|With marriage equality coming to the fore in 2012, we have seen the very best, the very worst - and some utter ‘what the?’ - moments from our elected and unelected representatives.
Who were 2012’s heroes, and who were its villains? And who are we not sure about? We usually list politicians amongst our New Year's Honours and Dishonours, but this year we're giving them an awards category all of their own.
Kevin Hague, Greens. For getting it done, and done, and done.
This man’s middle name should be 'Effective.' He gets things done. While it was Louisa Wall’s marriage equality bill that was drawn from the ballot, not his, Kevin Hague has thrown every ounce of energy behind her. While he may be at loggerheads with Labour over the best method to push for adoption laws to be sorted out once and for all, we admire the lengthy work he has put into his own wide-ranging proposed legislation, which is now in the ballot. Hague has also had a notable year for his clear speaking and ability to cut to the heart of issues, making what others try to muddy seem utterly clear.
Hone Harawira, Mana. For listening to his party's membership.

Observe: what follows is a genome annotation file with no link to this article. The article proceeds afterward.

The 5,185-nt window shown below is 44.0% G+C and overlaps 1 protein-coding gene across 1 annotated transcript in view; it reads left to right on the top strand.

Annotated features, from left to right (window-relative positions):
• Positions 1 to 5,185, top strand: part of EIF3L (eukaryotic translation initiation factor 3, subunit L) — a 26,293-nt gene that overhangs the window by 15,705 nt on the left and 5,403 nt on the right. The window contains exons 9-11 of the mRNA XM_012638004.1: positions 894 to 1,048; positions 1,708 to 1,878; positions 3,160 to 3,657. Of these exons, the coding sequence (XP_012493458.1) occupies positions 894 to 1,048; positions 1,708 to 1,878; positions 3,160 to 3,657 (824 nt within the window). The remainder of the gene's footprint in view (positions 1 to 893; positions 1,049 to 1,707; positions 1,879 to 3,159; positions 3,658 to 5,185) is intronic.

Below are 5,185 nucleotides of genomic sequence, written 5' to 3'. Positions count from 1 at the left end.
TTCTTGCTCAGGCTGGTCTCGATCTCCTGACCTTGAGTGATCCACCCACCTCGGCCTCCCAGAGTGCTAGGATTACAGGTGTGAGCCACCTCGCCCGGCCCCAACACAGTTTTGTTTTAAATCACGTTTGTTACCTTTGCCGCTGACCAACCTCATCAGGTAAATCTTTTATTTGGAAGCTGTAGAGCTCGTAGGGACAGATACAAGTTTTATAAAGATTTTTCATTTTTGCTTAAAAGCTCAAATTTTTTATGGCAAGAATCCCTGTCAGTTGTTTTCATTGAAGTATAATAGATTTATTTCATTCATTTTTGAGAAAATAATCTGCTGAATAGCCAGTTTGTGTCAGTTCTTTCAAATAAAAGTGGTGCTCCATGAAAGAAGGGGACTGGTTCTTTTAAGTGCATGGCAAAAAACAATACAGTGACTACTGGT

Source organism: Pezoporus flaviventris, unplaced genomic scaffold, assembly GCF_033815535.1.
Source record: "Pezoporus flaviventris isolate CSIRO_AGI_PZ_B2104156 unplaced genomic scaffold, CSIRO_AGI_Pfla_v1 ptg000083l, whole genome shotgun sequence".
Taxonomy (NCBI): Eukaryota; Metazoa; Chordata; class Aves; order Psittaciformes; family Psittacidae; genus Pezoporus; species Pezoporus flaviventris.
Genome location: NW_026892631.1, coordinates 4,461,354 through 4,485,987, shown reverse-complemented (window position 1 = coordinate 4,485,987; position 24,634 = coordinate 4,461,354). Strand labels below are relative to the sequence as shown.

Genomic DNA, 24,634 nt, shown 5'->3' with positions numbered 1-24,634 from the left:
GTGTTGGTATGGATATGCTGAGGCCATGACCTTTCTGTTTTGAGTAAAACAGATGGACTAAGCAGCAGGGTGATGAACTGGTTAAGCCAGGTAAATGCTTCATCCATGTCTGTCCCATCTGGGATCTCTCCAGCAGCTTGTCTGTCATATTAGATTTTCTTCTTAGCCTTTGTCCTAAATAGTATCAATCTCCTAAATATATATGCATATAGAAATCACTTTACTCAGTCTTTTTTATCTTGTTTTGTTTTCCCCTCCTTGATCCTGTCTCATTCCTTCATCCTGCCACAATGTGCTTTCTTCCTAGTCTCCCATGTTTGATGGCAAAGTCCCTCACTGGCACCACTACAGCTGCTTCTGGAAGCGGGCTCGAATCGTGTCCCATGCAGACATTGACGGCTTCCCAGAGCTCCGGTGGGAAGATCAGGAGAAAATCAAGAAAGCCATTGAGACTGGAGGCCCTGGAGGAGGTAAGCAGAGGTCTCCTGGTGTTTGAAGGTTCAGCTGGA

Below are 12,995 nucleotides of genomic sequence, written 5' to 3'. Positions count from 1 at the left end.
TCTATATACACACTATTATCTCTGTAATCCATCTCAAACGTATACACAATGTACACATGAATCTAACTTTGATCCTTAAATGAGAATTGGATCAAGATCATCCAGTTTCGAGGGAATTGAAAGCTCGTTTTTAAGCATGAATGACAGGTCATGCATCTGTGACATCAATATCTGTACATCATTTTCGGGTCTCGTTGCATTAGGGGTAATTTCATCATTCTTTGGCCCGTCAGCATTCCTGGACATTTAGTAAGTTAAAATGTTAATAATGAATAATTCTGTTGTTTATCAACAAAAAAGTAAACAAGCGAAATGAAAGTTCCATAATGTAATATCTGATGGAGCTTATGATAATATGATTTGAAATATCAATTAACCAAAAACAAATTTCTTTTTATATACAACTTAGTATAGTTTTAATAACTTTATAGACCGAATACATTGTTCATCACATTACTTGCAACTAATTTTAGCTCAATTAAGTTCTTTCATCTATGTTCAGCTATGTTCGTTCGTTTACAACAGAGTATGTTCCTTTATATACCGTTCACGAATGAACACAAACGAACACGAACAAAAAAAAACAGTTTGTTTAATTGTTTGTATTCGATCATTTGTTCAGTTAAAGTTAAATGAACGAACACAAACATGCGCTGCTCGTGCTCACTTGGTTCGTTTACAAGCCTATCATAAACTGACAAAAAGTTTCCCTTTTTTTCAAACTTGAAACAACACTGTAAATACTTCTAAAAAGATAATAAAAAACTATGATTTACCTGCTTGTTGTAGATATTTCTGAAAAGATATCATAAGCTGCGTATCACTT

This is a simple one: Kudos to Hone Harawira for listening to Mana Party faithful and voting for the marriage equality bill, despite his own conservative leanings on social issues.
Tau Henare, National. For righting his wrongs.
Tau Henare has always been a straight shooter, and this has sometimes led him to insert his foot firmly into his redneck mouth. In the past we have been pretty disappointed in his mocking of campaigns against the derogatory use of ‘that’s so gay’ as '(snigger) a gay story.' And his snide ‘Driving Miss Daisy’ taunt at gay Labour MP Charles Chauvel. However, this year Henare has stood up for glbti rights in Uganda, spoken out in favour of marriage equality and even pressured the Speaker to allow a marriage equality conference to be held in the Legislative Chamber of Parliament.